Friday, March 30, 2012

Wikileaks revela que el Vaticano hizo en Vietnam lo mismo que en Cuba

REF: A. HANOI 911 B. HANOI 771 C. HANOI 699 D. VATICAN 34 CLASSIFIED BY: Julieta Valls Noyes, DCM, EXEC, State. REASON: 1.4 (b) 1. (S) Summary:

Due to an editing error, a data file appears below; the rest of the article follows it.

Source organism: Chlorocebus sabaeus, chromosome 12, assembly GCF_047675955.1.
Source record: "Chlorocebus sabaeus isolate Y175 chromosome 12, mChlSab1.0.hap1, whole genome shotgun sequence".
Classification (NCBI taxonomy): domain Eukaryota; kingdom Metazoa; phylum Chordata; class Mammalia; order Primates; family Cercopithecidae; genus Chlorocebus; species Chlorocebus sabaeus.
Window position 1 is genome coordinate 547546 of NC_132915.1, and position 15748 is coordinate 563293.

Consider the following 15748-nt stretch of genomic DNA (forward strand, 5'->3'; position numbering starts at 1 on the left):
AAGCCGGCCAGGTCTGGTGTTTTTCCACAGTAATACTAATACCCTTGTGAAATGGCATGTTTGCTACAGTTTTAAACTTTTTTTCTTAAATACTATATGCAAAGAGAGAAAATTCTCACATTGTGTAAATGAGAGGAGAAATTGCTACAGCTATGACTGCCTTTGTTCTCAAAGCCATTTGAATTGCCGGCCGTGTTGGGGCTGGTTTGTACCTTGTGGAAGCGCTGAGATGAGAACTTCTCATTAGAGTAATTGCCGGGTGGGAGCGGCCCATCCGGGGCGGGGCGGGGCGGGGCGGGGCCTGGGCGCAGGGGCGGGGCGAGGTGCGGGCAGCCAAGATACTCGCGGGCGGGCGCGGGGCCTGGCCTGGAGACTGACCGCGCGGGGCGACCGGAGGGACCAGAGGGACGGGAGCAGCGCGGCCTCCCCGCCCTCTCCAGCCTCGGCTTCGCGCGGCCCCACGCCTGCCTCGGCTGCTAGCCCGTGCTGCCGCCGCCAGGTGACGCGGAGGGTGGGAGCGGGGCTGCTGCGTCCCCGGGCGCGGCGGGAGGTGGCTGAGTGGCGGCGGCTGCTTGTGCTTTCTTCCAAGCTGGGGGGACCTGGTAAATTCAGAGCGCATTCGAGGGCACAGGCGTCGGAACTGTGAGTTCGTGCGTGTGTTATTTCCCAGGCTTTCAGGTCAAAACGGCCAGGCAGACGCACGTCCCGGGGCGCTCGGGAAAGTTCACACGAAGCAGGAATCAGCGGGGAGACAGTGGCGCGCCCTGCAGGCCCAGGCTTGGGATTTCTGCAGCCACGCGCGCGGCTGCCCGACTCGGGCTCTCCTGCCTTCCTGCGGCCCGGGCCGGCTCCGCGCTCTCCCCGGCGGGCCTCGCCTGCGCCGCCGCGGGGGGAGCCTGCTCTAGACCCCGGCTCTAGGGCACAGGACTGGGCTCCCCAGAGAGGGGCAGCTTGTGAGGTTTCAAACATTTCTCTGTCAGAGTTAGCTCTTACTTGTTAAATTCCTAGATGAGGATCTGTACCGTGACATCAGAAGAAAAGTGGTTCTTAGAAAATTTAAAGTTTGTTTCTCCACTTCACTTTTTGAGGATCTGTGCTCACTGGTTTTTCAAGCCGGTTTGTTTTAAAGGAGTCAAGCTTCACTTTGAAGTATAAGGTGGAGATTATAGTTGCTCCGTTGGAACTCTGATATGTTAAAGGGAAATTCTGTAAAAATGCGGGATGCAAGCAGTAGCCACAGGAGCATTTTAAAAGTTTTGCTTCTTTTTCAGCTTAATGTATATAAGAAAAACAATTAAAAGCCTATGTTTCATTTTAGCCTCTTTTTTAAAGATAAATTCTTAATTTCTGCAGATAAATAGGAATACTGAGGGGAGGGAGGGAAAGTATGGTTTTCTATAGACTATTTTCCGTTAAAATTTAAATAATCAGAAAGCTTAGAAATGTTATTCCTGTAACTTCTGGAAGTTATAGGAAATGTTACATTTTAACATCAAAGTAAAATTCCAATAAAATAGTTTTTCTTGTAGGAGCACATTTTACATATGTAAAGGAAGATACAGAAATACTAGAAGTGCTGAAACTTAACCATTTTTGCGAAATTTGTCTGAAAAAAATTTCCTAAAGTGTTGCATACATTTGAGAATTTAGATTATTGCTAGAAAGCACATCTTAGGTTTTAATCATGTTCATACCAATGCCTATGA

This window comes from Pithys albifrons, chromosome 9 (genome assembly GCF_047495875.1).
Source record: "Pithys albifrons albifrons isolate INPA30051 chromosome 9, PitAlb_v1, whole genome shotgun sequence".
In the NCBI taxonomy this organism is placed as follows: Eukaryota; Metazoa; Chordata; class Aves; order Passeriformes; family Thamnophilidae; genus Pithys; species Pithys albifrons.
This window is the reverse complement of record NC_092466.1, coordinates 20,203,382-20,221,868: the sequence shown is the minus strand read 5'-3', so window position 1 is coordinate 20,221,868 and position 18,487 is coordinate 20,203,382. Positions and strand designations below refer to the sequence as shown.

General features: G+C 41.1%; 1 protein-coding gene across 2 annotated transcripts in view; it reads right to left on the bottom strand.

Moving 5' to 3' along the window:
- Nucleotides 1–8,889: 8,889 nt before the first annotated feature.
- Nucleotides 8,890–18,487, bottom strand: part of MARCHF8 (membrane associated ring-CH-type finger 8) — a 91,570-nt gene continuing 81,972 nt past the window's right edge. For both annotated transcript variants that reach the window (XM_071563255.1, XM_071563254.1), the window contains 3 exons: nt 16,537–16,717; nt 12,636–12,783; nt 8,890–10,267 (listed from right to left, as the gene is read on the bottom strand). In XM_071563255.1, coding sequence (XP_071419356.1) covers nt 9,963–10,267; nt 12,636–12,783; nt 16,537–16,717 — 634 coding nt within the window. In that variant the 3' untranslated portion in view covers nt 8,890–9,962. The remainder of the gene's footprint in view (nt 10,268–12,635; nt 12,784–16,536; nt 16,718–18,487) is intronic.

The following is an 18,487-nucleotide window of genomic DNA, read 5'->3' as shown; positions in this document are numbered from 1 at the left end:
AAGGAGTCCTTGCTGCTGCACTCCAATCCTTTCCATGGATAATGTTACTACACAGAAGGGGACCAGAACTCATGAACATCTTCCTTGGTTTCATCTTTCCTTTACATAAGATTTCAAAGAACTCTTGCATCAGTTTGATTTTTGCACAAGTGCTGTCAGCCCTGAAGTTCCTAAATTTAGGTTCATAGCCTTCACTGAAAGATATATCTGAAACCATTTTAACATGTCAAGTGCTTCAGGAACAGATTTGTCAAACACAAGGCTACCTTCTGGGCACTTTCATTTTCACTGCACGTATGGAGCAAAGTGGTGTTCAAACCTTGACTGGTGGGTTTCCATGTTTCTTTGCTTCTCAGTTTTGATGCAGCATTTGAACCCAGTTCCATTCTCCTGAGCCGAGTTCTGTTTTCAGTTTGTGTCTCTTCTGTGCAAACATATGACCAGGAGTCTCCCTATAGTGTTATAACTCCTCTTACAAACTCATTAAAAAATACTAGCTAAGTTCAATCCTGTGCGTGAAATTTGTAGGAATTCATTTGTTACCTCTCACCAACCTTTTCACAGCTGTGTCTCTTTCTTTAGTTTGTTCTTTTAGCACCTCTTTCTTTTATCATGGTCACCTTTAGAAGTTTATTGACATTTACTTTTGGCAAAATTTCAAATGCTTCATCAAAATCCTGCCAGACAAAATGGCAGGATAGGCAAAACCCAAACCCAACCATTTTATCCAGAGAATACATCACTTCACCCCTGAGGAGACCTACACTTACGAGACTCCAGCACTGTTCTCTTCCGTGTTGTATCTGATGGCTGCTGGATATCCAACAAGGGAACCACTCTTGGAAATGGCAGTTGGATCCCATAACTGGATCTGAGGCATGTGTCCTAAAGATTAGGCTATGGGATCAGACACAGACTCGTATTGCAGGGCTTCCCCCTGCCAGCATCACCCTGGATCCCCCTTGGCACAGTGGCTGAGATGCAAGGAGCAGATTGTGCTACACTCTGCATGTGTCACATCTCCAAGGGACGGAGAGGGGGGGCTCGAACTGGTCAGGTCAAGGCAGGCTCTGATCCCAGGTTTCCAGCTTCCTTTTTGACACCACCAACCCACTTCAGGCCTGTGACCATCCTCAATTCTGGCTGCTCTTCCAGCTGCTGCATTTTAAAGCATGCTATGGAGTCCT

Following personal involvement by Cardinal Law, the visit by Vietnamese President Nguyen with Pope Benedict is finally confirmed for December 11; it's unclear as yet whether (or which?) concessions Vietnam made to secure the visit. Meanwhile, per ref a, the Vatican may indeed have made some concessions of its own to Vietnam for the sake of better relations, by pressing for the early retirement of Archbishop Kiet. End Summary. 2. (C) Following a touch-and-go period, the visit by Vietnamese President Nguyen Minh Triet with Pope Benedict XVI in Vatican City is now finally confirmed. The meeting will occur, according to diplomatic sources, on Friday, December 11, at 11:00 a.m. Although announced in Vietnam (ref c), the visit had never been confirmed by the Holy See. Indeed, the situation was so delicate that the Vatican official in charge of relations with Vietnam refused to meet with Embassy officials in December to discuss the matter. 3. (S) It took a visit to Vietnam last week by American Cardinal Bernard Law to finalize arrangements to allow the visit to go forward, according to a person close to the Cardinal. Further to ref a, Cardinal Law (strictly protect) told DCM in confidence on December 3 that while in Hanoi he discussed bilateral relations and the visit directly with the Vietnamese. In these discussions, the Vietnamese expressed little interest in formal diplomatic relations but considerable interest in ensuring the already-announced visit would go forward. The Cardinal did not reveal whether he obtained any concessions from the Vietnamese in order to confirm the visit, but that seems likely. 4. (S) DCM asked the Cardinal whether the Church would indeed accept the offered resignation of Archbishop Kiet (ref a); Law indicated this was likely. Asked who could replace Kiet, the Cardinal said there are many faithful in Vietnam and a number of people could step into the Archbishop's shoes. Indeed, Vietnam is seeing an uptick in religious vocations and seminaries are turning away prospective seminarians due to lack of room. Getting authorization from the government to build additional seminaries is another matter, Law said. 5. (S) Father Casario Sanedrin, the Southeast Asia desk officer at Caritas Internationalis (the umbrella group for Catholic humanitarian assistance organizations worldwide), also implied earlier this week in a meeting with P/E-off that Archbishop Kiet would probably go. Only 57, Kiet is much younger than the normal retirement age of 75 for Archbishops. However, the Vatican would like improved relations with the GOV, and Sanedrin implied that Kiet was perceived as an obstacle to this goal. 6. (C) Insofar as establishing relations is concerned, Sanedrin indicated that quiet talks remain underway. The local conference of bishops (CCBV) - which runs about 40% in favor of talks with the government, and 60% opposed - is so far largely excluded from the talks at present. Sanedrin said that the CCBV was slowly growing more open to the talks. 7. (S) Comment: Holy See priorities in Vietnam are to protect religious freedom and progressively expand it, to resolve the outstanding property disputes between the Church and the government, and when conditions permit, to establish diplomatic relations in order to protect and expand the Catholic Church in Vietnam with a formal diplomatic presence. By confronting the GOV so forcefully on property issues alone, Archbishop Kiet may have put at risk the other long-term Vatican goals. Although Vatican officials have not confirmed to the Embassy (and never will) that they requested Kiet's early retirement, it's entirely possible that they did. Insofar as what concessions, if any, the Holy See got to approve the Nguyen visit - time will tell. End comment. DIAZ

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